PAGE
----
Duchess of Cambridge steps into limelight to show off piano skills revitalised during the pandemic

She is not known for enjoying the limelight, typically shying away from being centre of attention and, in her early days in the Royal Family, shaking with nerves when public speaking.

However, on Friday night, the Duchess of Cambridge broke that modest habit to take a star turn in a televised Christmas carol concert, playing the piano for the first time in public.

The Duchess, who learned the piano as a child and turned to it again during lockdown, accompanied singer Tom Walker for a moving festive performance in Westminster Abbey.

The song, For Those Who Can’t Be Here, is an emotional tribute to love and loss, mentioning a “first Christmas time without him by your side”.

The lyrics will be particularly resonant for the Royal Family, spending a first Christmas without the Duke of Edinburgh, as well as families across the country who have lost loved ones during the isolation of the Covid-19 pandemic.

The Duchess and Mr Walker recorded the song in the Chapter House at Westminster Abbey a day before a carol service for 1,200 guests chosen for their contribution to their communities and country.

Music was said to be "very important" to the Duchess during multiple lockdowns

Finished in a “few takes” after an hour and a half of “very secret” socially-distanced rehearsal in London, the song was broadcast on ITV on Friday night amid twinkling Christmas lights and candles in a poignant service.

Walker said she had “gone to town” practising at home, playing along with a backing track, adding: “She really invested a lot of time and energy into getting it right and making sure that it was good, so I was really impressed – great musician.”

The Duchess’s appearance added “a little bit of extra sparkle” to the evening, said one source involved in the filming.

It had been her idea to offer to accompany Mr Walker after seeing him perform at an event in October, and hearing the sentiment of the Christmas single he sent to her before it was made public.

In an introduction to the carol concert, the Duchess spoke of the importance of music in helping to get through lockdown.

“Music was so important to me during the pandemic as I think it was to so many people too,” she said.

“But above all, it’s about celebrating the goodwill, the acts of kindness, love, empathy and compassion to help people come through these difficult times.”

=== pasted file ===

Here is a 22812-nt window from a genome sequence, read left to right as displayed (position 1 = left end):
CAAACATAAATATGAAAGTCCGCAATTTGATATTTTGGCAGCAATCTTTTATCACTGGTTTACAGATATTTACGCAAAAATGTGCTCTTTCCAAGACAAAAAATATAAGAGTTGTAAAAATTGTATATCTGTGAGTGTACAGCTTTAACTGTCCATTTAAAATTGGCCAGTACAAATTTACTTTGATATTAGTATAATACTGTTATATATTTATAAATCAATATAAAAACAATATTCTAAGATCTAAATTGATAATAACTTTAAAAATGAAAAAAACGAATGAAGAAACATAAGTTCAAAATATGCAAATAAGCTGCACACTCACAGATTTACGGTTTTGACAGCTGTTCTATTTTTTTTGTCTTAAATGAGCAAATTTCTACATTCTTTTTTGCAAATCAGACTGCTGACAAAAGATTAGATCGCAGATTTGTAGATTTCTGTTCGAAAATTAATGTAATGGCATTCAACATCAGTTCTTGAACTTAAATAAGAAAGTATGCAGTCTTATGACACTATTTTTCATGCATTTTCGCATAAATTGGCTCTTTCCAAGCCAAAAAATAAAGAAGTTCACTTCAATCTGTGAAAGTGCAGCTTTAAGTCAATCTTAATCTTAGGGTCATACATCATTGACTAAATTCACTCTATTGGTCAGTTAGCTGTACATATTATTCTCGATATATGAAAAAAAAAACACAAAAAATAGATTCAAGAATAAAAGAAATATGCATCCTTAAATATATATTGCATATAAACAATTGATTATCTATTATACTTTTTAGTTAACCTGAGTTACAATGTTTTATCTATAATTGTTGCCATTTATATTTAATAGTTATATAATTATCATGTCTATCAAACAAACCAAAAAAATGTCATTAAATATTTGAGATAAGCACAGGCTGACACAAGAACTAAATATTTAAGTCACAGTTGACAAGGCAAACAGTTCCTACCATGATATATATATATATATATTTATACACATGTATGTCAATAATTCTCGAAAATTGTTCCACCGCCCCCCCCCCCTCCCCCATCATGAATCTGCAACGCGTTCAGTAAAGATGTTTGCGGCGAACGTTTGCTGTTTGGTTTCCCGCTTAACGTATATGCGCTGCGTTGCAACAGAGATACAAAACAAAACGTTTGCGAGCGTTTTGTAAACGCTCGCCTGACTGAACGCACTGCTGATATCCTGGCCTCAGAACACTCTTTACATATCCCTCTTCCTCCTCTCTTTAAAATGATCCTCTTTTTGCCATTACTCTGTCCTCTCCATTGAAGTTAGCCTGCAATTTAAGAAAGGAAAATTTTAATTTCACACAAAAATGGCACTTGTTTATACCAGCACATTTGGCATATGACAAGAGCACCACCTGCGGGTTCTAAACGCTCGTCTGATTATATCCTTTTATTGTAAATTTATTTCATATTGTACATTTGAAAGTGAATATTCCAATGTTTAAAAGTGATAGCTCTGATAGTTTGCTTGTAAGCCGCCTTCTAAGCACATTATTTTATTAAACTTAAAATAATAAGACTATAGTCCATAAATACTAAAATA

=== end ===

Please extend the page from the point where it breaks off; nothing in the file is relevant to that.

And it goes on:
A royal source added: “Music was very important to The Duchess during the lockdowns and playing the piano brought great comfort to her.

“She also recognises the powerful way in which music brings people together – especially during difficult times.

“For these reasons, she was keen to be part of Tom’s performance in this way.”

The young Kate Middleton learned piano as a child alongside her siblings. She is said to have reached grade five in music theory before going on to play the flute and perform with her school choir.

In an interview at the time of her wedding to Prince William in 2011, Daniel Nicholls, who taught her piano between the age of 11 and 13, conceded: “I don’t think she was ever going to be a concert pianist.”

Prince William, Duke of Cambridge (L), Catherine, Duchess of Cambridge (C) and Sophie, Countess of Wessex, take part in Royal Carols – Together At Christmas

Credit: Yui Mok/POOL/AFP via Getty Images

Walker was a little more glowing in his praise, saying on Friday that it was “truly an honour” to play alongside the Duchess, who has a piano at home but told him she had not played with another musician in a “very long time”.

“I think we were both really nervous that it wasn’t going to go quite to plan and one of us would let down the other person or whatever, but she was absolutely fabulous,” he said.

“I thought she absolutely smashed the performance; it’s not easy to just jump behind a piano with a bunch of musicians you’ve never played with before and record live takes to camera, but she completely nailed it.

“She’s such a lovely, kind & warm-hearted person and she took the time to thank everyone personally for the opportunity to play together.

“It was a crazy ‘pinch yourself’ kind of day for me.”

He added: “I know this song will resonate with a lot of people this Christmas and my heart goes out to anyone raising a glass around the table remembering those who can’t be with us.”

Walker had performed a song about addiction at a Forward Trust event earlier this year, where the Duchess delivered a keynote speech on the same topic.

The performance was a surprise for viewers of Royal Carols: Together At Christmas when it aired on ITV on Christmas Eve.

Other musical performances and readings, including from the Duke of Cambridge, had been pre-recorded at a Westminster Abbey service earlier this month.

The congregation included vulnerable children and the elderly, carers, faith leaders, community volunteers, members of the Armed Forces and those who served others during the coronavirus pandemic.

The Duchess said: “We wanted to say a huge thank you to all those amazing people out there who have supported their communities.

“We also wanted to recognise those whose struggles perhaps have been less visible too.”

Leave a Reply

Your email address will not be published. Required fields are marked *